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Emerging Technologies for Nutrition Research: Potential for Assessing Military Performance Capability FIGURE 14-4 The cost of transport (the slope of the relationship between oxygen consumption and running speed) is higher in small animals than in large, scaling with body mass to the -0.30 power. SOURCE: American Journal of Physiology (Taylor et al., 1970), used with permission. between metabolic cost and the work of running. It would require decades of experimentation before it would become clear which of the mechanical tasks performed during running required metabolic energy. What Sets Cost? The Mechanical Work of Running and Metabolic Cost The movements of an animal or a human running steadily at a brisk pace must be finely coordinated in time and space. Airborne and grounded periods alternate regularly. Limbs oscillate in relation to one another and the torso. The center of mass rises and falls, and it accelerates and decelerates during the period of support. These movements involve fluctuations in both the kinetic and gravitational potential energy of the animal's center of mass and limbs, and it is logical to hypothesize that muscles perform the work necessary to effect these energy changes as efficiently as possible. Indeed, the scientists who first considered the question started with this hypothesis. Cavagna and Margaria were among the first to attempt to determine muscular efficiency (mechanical work of running/metabolic energy expended) during locomotion (Cavagna et al., 1964). They expected to find that the mechanical work of running would be performed at the maximal efficiency (20–25%) that Hill had measured for isolated muscle. Using a force platform and video analysis to measure the work of running, their measurements produced a surprising result. The efficiency of running exceeded the maximal efficiency of isolated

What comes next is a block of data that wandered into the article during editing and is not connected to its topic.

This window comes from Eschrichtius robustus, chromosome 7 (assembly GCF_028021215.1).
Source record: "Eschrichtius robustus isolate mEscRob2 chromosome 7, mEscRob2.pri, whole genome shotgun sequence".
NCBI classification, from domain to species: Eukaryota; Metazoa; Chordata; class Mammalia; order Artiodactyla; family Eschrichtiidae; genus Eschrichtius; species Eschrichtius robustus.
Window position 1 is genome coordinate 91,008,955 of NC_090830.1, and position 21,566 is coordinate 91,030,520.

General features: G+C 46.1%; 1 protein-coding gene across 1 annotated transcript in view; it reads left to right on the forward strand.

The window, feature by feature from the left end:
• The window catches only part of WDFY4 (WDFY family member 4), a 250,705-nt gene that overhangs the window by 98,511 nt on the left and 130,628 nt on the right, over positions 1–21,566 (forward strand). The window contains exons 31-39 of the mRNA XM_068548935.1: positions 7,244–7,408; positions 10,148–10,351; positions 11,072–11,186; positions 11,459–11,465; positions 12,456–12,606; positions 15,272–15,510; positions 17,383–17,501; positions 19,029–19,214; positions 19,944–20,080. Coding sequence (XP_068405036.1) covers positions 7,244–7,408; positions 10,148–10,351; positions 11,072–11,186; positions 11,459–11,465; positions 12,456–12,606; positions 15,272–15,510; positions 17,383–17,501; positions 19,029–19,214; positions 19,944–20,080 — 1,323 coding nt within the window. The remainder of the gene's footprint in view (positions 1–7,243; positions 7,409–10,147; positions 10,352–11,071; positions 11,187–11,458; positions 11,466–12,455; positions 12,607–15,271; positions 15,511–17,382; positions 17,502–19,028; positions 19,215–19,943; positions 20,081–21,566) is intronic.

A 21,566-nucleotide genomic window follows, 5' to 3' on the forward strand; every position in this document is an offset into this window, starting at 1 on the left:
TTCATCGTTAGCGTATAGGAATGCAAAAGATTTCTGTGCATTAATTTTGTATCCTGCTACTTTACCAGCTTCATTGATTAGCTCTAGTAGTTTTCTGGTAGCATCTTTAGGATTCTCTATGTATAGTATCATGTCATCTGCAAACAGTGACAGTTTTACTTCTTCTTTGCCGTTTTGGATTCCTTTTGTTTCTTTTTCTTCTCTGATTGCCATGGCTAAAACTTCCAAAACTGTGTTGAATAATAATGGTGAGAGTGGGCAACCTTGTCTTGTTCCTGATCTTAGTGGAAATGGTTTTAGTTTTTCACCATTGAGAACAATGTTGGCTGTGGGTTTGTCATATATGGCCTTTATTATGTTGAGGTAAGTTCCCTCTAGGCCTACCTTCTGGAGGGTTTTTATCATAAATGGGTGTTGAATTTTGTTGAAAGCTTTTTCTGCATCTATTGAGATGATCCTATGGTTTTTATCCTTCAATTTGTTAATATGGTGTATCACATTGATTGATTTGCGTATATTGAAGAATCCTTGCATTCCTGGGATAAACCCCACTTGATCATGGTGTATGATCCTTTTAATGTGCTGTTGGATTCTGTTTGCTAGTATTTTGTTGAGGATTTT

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Emerging Technologies for Nutrition Research: Potential for Assessing Military Performance Capability muscle. In fact, at high speeds, the efficiency reached 70 percent, roughly three times the maximal value for isolated muscle. How could such a result be explained? They concluded that muscles did not perform all of the positive work done during each running stride. The cyclical positive and negative oscillations of the kinetic and gravitational potential energy that corresponded to the changes in the speed and height of the body apparently allowed much of the work to be performed conservatively by springs. Because the fluctuations that they measured in the kinetic and gravitational potential energy of the body's center of mass were in phase, they concluded that muscles and tendons stored potential energy elastically during one portion of the stride and released it during another, in a manner analogous to a spring or bouncing ball. Clearly, not all of the work of running required metabolic energy. Perhaps the energy saved by "running springs" was related to the linear increase in oxygen consumption with running speed and to the higher transport costs of smaller animals. Subsequent investigations upheld this possibility. Models of the mechanics of running, which treated humans and animals as "linear springs" with masses concentrated above their support limbs, predicted almost perfectly the changes in stride lengths, frequencies, landing, and takeoff angles that occurred during actual running (Blickhan, 1989; McMahon and Cheng, 1990). Mechanical tests on tendons, conducted by Alexander and colleagues (1981), indicated that in running humans, 50 percent of the mechanical work required could be stored and released by the springs in the Achilles tendon and the arch of the foot alone (Ker et al., 1987). Furthermore, Cavagna's force platform and video technique indicated that there might be important differences in how well springs worked in different-sized animals (Cavagna et al., 1964). The efficiencies of large, fast animals, such as ponies, reached values as high as 150 percent, while those of small animals, such as rats and mice, reached only 6 percent at their top aerobic speeds (Heglund et al., 1982). Did the better springs of larger animals explain their lower transport costs? This question was difficult to resolve because the relationship of the efficiencies of whole animals indicated little about the efficiencies of their running muscles. This was true for several reasons. It was not possible to partition the total mechanical work into that performed by the muscles and that conserved by springs and pendulums. Neither the energy stored elastically in springs nor the energy transferred among body segments and the torso could be quantified directly. This made it impossible to know how much of the total work the muscles actually were doing. Also, these work measurements included only the positive work done during each stride. The running muscles were certainly active while they were being lengthened by gravity. The forces they generated during lengthening incurred a metabolic cost, but this was not included in this analysis. Therefore, determining how much of the chemical energy released by the running muscles was converted into mechanical work (as in Hill's isolated muscle experiments) was simply not possible with this technique. More evidence was